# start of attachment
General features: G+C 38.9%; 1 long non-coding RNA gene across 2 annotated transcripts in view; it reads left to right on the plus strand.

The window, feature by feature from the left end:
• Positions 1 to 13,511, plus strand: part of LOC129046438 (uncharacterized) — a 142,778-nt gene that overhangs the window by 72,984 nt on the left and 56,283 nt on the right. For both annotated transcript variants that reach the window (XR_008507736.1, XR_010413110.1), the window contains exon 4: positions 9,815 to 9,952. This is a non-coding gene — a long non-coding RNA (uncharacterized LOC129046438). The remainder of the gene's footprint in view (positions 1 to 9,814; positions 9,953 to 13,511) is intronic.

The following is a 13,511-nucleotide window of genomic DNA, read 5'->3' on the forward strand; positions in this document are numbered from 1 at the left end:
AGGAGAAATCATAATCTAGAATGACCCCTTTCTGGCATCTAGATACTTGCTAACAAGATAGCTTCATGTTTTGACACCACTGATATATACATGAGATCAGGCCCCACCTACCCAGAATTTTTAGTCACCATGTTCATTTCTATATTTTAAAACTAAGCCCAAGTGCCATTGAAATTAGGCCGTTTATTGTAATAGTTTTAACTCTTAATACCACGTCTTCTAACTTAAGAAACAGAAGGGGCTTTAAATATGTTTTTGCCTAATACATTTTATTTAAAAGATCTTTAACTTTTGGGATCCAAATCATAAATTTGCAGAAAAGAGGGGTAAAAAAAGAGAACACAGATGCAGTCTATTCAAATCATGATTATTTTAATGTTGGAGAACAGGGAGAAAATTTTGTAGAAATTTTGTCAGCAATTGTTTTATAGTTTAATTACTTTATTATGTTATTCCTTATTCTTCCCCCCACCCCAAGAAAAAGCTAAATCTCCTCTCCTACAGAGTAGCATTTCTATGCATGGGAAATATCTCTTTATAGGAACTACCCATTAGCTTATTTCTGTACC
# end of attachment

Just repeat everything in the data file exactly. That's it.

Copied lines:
General features: G+C 38.9%; 1 long non-coding RNA gene across 2 annotated transcripts in view; it reads left to right on the plus strand.

The window, feature by feature from the left end:
• Positions 1 to 13,511, plus strand: part of LOC129046438 (uncharacterized) — a 142,778-nt gene that overhangs the window by 72,984 nt on the left and 56,283 nt on the right. For both annotated transcript variants that reach the window (XR_008507736.1, XR_010413110.1), the window contains exon 4: positions 9,815 to 9,952. This is a non-coding gene — a long non-coding RNA (uncharacterized LOC129046438). The remainder of the gene's footprint in view (positions 1 to 9,814; positions 9,953 to 13,511) is intronic.

The following is a 13,511-nucleotide window of genomic DNA, read 5'->3' on the forward strand; positions in this document are numbered from 1 at the left end:
AGGAGAAATCATAATCTAGAATGACCCCTTTCTGGCATCTAGATACTTGCTAACAAGATAGCTTCATGTTTTGACACCACTGATATATACATGAGATCAGGCCCCACCTACCCAGAATTTTTAGTCACCATGTTCATTTCTATATTTTAAAACTAAGCCCAAGTGCCATTGAAATTAGGCCGTTTATTGTAATAGTTTTAACTCTTAATACCACGTCTTCTAACTTAAGAAACAGAAGGGGCTTTAAATATGTTTTTGCCTAATACATTTTATTTAAAAGATCTTTAACTTTTGGGATCCAAATCATAAATTTGCAGAAAAGAGGGGTAAAAAAAGAGAACACAGATGCAGTCTATTCAAATCATGATTATTTTAATGTTGGAGAACAGGGAGAAAATTTTGTAGAAATTTTGTCAGCAATTGTTTTATAGTTTAATTACTTTATTATGTTATTCCTTATTCTTCCCCCCACCCCAAGAAAAAGCTAAATCTCCTCTCCTACAGAGTAGCATTTCTATGCATGGGAAATATCTCTTTATAGGAACTACCCATTAGCTTATTTCTGTACC